US 3858010 A
An intermediate communication link which can be used for fast digital communication between electronic frames. The link uses twisted pair cables as a transmission media, and has a cable driven on the input thereof and a receiver on the output which permits the use of cables at least up to 50 feet in length.
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Description (OCR text may contain errors)
United States Patent Higashide Dec. 31, 1974 INTERMEDIATE COMMUNICATION LINK FOR USE IN ELECTRONIC SYSTEMS  Inventor: Carlos S. Higashide, Elk Grove Village, 111.
 Assignee: GTE Automatic Electric Laboratories Incorporated, Northlake, 111.
 Filed: Apr. 6, 1973  Appl. No.: 348,544
 U.S. Cl. 179/174, 179/78 R  Int. Cl. H04m 1/74  Field of Search 179/174, 78 R, 98, 15 AN,
179/18 E, 18 ES  References Cited UNITED STATES PATENTS 7/1935 Coolidge et a1 179/78 2,673,895 3/1954 Stieltjes 179/78 R 3,517,123 6/1970 Harr et a1 179/18 ES 3,767,863 10/1973 Borbas et a1. 179/18 ES Primary ExaminerThomas W. Brown  ABSTRACT 6 Claims, 2 Drawing Figures g I f4 1 T I V v v I I I w w I l i I i /2 5 R3 l l 1 INTERMEDIATE COMMUNICATION LINK FOR USE IN ELECTRONIC SYSTEMS This invention relates to an improved intermediate communication link, for use between electronic systems.
CROSS-REFERENCE TO RELATED APPLICATIONS This invention is particularly related to and previously disclosed in U.S. patent application Ser. No.
320,398, filed Jan. 2, 1973, by James J. Vrba for a LINK ACCESSING ARRANGEMENT INCLUDING SQUARE-WAVE CLOCK GENERATOR.
It is further related to a PROCESSOR CON- TROLLED COMMUNICATION SWITCHING SYS- TEM, U.S. patent application Ser. No. 130,133, filed Apr. 1, 1971, by K. E. Prescher, R. E. Schauer and F. B. Sikorski, now abandoned, and a continuation-in-part thereof Ser. No. 342,323 filed Mar. 19, 1973, hereinafter referred to as the SYSTEM application. The system may also be referred to as No. l EAX or simply EAX.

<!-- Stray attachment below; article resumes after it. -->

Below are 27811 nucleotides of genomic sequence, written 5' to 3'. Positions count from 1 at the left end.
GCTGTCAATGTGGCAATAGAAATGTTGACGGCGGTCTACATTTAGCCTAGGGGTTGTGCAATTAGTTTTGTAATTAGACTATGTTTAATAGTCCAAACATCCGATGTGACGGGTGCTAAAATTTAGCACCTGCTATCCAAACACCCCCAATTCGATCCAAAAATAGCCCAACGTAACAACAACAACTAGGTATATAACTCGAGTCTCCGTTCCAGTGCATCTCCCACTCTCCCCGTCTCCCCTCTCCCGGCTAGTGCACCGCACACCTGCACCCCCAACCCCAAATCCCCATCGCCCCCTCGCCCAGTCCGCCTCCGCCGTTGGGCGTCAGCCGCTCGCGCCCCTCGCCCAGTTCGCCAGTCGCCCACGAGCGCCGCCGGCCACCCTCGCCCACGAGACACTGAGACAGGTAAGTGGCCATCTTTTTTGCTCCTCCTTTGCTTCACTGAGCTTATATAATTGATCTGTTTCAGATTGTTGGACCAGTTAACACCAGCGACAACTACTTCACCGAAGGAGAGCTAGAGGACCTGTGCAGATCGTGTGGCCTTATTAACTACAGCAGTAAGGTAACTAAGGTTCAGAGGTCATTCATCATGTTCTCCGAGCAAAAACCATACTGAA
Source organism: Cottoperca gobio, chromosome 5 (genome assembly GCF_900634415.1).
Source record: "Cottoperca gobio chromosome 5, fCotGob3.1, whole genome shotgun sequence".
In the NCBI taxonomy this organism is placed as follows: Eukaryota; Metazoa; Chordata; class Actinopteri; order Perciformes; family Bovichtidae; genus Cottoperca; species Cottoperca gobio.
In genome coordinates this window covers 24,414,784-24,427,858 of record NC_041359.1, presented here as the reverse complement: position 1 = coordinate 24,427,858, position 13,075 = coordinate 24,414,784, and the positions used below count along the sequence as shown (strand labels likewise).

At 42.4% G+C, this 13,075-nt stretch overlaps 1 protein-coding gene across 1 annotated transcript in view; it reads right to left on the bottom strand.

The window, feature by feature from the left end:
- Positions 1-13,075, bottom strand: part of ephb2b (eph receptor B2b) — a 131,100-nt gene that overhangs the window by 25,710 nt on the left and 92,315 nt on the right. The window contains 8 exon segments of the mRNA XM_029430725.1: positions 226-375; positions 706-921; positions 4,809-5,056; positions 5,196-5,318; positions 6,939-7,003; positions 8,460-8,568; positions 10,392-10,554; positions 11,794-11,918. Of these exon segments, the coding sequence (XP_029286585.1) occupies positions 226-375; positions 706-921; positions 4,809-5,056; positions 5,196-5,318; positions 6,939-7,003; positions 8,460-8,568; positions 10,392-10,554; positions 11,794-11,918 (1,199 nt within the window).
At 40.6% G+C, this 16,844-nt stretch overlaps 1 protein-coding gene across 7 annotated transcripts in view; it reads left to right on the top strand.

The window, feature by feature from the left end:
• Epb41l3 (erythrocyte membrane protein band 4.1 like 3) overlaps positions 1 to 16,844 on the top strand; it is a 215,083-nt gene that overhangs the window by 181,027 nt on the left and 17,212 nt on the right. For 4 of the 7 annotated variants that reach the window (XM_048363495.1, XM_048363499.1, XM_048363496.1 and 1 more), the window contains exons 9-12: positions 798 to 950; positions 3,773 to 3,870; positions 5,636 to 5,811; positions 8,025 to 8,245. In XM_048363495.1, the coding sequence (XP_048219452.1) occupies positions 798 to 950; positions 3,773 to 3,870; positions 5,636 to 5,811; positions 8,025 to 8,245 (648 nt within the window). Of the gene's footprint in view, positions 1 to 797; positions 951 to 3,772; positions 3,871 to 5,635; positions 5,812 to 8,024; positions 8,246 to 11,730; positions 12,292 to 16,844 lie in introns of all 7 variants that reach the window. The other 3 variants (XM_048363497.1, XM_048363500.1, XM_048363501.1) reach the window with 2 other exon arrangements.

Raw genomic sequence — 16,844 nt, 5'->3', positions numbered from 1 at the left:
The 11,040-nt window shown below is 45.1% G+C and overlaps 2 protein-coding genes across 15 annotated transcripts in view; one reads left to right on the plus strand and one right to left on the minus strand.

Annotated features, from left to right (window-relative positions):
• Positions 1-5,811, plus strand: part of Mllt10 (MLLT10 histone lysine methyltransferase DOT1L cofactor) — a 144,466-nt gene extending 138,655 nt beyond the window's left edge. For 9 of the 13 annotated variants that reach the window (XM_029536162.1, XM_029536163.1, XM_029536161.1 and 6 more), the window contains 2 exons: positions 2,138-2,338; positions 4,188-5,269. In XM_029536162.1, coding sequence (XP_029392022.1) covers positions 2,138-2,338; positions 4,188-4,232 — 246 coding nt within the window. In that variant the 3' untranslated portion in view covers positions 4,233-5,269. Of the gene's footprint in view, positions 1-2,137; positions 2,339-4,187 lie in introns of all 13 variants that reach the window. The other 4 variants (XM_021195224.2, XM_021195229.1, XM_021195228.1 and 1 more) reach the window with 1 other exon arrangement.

The memory access, and the priority and interrupt circuits for the registersender subsystem are covered by U.S. patent application Ser. No. 139,480, filed May 3, 1971, now U.S. Pat. No. 3,729,715 by C. K. Buedel for a MEMORY ACCESS APPARATUS PROVIDING CYCLIC SEQUENTIAL ACCESS BY A REGISTER SUBSYSTEM AND-RANDOM ACCESS BY A MAIN PROCESSOR IN A COMMUNICATION SWITCH- ING SYSTEM, hereinafter referred to as the REGIS- TER-SENDER MEMORY CONTROL patent application. The register-sender subsystem is described in U.S. patent application Ser. No. 201,851, filed Nov. 24, 1971, now U.S. Pat. No. 3,737,873, by S. E. Puccini for DATA PROCESSOR WITH CYCLIC SEQUENTIAL ACCESS TO MULTIPLEXED LOGIC AND MEM- ORY, hereinafter referred to as the REGISTER- SENDER patent application. Maintenance hardware features of the register-sender are described in four U.S. patent applications having the same disclosure filed July 12, 1972, Ser. No. 270,909, now U.S. Pat. No. 3,784,801, by J. P. Caputo and F. A. Weber for a DATA HANDLING SYSTEM ERROR AND FAULT DETECTING AND DISCRIMINATING MAINTE- NANCE ARRANGEMENT, Ser. No. 270,910, now U.S. Pat. No. 3,783,255, by C. K. Buedel and J. P. Caputo for a DATA HANDLING SYSTEM MAINTE- NANCE ARRANGEMENT FOR PROCESSING SYS- TEM TROUBLE CONDITIONS, Ser. No. 270,912, now U.S. Pat. No. 3,805,038, by C. K. Buedel and J. P. Caputo for a DATA HANDLING SYSTEM MAINTE- NANCE ARRANGEMENT FOR PROCESSING SYS- TEM FAULT CONDITIONS, and Ser. No. 270,916, now U.S. Pat. No. 3,783,256, by J. P. Caputo and G. OToole for a DATA HANDLING SYSTEM MAIN- TENANCE ARRANGEMENT FOR CHECKING SIG- NALS, these four applications being referred to hereinafter as the REGlSTER-SENDER MAINTENANCE patent applications.
The marker for the system is disclosed in U.S. Pat. No. 3,681,537, issued Aug. 1, 1972, by I. W. Eddy, H. G. Fitch, W. F. Mui and A. M. Valente for a MARKER FOR COMMUNICATION SWITCHING SYSTEM, and U.S. Pat. No. 3,678,208, issued July 18, 1972, by J. W. Eddy for a MARKER PATH FINDING AR- RANGEMENT INCLUDING IMMEDIATE RING;
and also in U.S. patent applications Ser. No. 281,586, filed Aug. 17, 1972, now U.S. Pat. No. 3,806,569, by J. W. Eddy for an INTERLOCK ARRANGEMENT FOR A COMMUNICATION SWITCHING SYSTEM,
Ser.No. 311,606, filed Dec. 4, 1972, by J. W. Eddy and S. E. Puccini for a COMMUNICATION SYSTEM CONTROL TRANSFER ARRANGEMENT, Ser. No. 303,157, filed Nov. 2, 1972, now U.S. Pat. No. 3,809,822, by J. W. Eddy and S. E. Puccini for a COM- MUNICATION SWITCHING SYSTEM INTERLOC K ARRANGEMENT, hereinafter referred to as the MARKER patents and applications.